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CARL AZUZ: Welcome to
our viewers worldwide.

I'm Carl Azuz.
And this edition of "CNN
10" begins with news

of a tornado and an avalanche.
First, in the eastern part
of the US state of Alabama,

rescue crews are searching
through the wreckage

left by an EF4 tornado.
According to one of
the people helping out,

the homes in its path
didn't stand a chance.

We told you yesterday
that a string of twisters

killed 23 people in
Lee County, Alabama.

When this show was
produced, officials

said several more-- as many
as eight-- were still missing.

There wasn't an official count
of how many were injured.

But nearby hospitals
said more than 70 people

had been treated
there, with injuries

ranging from minor to serious.
One woman who wasn't in her
home when it was destroyed

described how her
boyfriend barely survived.

- He seen the porch fly up--
the front porch.
It was like a patio.
He seen that fly up.
And he said he had just enough
time to dive to the couch,

the couch was about a foot
away from the screen door.

And he just held onto
the couch for dear life.

CARL AZUZ: Alabama's governor
extended a state of emergency

It was originally issued last
month because of tornadoes

and severe weather.
And one was also declared in
three nearby Georgia counties.

That state's governor
says more than 20 homes

and a couple businesses
were completely destroyed

and dozens more houses
were damaged in some way

by the storm.
A sheriff in
eastern Alabama said

it looked like someone had
taken a blade "and just

scraped the ground."
What kind of disaster would
have this kind of power?

CHAD MYERS: Technically
a tornado is just

a violent rotating column of
air coming out of the bottom

of a thunderstorm.
But it takes a lot to get
that violently rotating

column to come out.
All you need for a
tornado, really, to form,

though, are thunderstorms
and a jet stream.

That jet stream's aloft.
It makes the energy.
If you have moisture at
the surface-- dry air, cold

air pushing that moisture up--
you can get a tornado
to form in any state.

Those days where all the
ingredients combined-- you

get the humidity.
You get the dry air.
You get the jet stream.
You get upper energy
in the jet stream.

You get winds turning as you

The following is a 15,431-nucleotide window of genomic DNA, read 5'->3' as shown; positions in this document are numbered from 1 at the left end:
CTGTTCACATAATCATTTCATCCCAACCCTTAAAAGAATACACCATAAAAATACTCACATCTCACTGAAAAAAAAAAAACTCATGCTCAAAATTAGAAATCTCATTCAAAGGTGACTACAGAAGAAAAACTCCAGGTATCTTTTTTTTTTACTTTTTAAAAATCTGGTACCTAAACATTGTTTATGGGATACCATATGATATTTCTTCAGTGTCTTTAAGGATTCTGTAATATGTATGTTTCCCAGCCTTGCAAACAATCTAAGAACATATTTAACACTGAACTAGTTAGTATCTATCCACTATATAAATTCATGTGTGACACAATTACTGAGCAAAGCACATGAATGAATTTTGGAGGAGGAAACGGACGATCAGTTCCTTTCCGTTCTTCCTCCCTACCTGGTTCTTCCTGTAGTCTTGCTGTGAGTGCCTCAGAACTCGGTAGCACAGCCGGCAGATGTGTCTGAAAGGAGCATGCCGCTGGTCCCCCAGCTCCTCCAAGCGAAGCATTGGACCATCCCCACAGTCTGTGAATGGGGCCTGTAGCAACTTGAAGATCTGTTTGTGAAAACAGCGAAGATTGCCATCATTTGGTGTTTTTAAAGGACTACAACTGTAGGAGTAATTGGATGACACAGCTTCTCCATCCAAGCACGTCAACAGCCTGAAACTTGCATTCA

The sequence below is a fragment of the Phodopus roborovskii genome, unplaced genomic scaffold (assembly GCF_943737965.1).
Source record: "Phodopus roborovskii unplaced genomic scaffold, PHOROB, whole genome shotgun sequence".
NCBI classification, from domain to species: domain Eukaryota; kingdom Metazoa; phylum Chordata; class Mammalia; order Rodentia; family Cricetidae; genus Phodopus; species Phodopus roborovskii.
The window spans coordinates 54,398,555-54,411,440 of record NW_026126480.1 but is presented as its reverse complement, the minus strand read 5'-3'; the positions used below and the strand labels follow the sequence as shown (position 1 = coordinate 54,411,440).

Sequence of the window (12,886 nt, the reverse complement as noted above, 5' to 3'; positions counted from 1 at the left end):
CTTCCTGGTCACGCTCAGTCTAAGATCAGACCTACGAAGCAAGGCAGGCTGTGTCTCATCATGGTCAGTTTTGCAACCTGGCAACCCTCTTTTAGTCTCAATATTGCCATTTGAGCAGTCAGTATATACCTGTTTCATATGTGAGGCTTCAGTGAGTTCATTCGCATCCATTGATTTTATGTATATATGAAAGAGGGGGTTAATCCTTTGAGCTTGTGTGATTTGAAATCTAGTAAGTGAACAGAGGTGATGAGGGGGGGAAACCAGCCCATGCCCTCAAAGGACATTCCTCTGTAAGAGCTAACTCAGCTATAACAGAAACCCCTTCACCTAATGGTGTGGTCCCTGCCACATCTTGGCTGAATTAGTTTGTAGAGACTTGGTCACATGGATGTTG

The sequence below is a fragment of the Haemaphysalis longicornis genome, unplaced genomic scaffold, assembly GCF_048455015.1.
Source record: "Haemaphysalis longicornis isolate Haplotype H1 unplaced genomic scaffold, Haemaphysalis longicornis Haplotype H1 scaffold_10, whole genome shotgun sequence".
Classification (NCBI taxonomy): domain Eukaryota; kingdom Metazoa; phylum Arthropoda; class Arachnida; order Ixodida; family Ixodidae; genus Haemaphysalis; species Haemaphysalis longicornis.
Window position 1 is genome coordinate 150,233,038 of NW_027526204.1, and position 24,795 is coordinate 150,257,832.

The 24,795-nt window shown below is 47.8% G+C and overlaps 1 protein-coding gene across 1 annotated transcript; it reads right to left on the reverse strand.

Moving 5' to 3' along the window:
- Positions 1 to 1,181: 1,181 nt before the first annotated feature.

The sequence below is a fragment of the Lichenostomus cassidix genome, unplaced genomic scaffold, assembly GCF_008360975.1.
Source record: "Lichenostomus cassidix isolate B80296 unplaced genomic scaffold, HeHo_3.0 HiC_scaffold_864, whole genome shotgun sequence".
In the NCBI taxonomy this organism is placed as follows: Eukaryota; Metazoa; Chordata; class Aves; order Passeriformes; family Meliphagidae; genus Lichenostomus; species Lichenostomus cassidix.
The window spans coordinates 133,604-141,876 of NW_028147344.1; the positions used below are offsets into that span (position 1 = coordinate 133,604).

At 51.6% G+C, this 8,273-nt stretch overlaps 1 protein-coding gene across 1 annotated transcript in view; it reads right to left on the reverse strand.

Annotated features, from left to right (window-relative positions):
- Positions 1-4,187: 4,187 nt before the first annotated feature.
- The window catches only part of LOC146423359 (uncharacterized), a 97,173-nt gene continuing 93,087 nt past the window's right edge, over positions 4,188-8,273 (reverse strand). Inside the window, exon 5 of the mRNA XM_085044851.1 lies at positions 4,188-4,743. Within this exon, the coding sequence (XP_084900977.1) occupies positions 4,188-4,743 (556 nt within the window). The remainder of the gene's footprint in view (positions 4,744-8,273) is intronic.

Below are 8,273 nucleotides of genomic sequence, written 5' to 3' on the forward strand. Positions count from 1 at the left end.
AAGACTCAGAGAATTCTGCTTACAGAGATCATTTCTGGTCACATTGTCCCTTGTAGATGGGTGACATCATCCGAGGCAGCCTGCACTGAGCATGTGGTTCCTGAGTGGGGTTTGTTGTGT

go aloft, the higher you go.

The winds actually
change direction.

That can cause storms.
Those things all cost
storms to exist and get big.

Those are the ingredients
that cause a big tornado day.

So now the EF scale--
Enhanced Fujita scale-- starts
at 0 and goes only to 5.

And anything above
200 miles per hour

is considered an EF5 tornado.
If you have a 0, you're
going to lose shingles.

A 1, you may lose a couple
of boards on the roof.

A 2, you'll lose all the
windows and maybe even a wall.

A 3, EF3, you will lose a
couple of walls on the outside,

but there will still be a
part of the home standing.

And at 4, most of
the home is gone,

but you'll still see
the refrigerator,

you'll still see a closet, and
you'll still see the bathroom.

And EF5, you cannot
find a house.

It's completely gone.
We don't know how big
that Fujita scale will be,

how big that tornado will
be, literally until after we

look at the damage.
We have this-- almost
this triangulation

that no other country in
the world, no other region

in the world has.
We have the Rocky
Mountains to our west.

We have the Gulf of
Mexico in our south.

We have Canada and
very cold air masses

coming down from the north.
All of those things
combined make Tornado Alley.

Typically the Plains,
Texas, Oklahoma, Kansas,

Nebraska, all the way
to Chicago, as far south

as the Southeast,
including Georgia

and Alabama-- that's
basically the new

or the bigger Tornado Alley.
The greatest threat of a tornado
is being hit by something

that the tornado is moving.
If you're outside or if
you're not protected inside,

if you get hit by a 140
mile per hour two-by-four,

you're going to be killed.
So you need to be inside
on the lowest level,

somewhere in the middle of
the home, away from windows.

When you hear the word "warning"
and you hear your county,

that's when you
need to take cover.

When you hear the word
"watch," that means

something might happen today.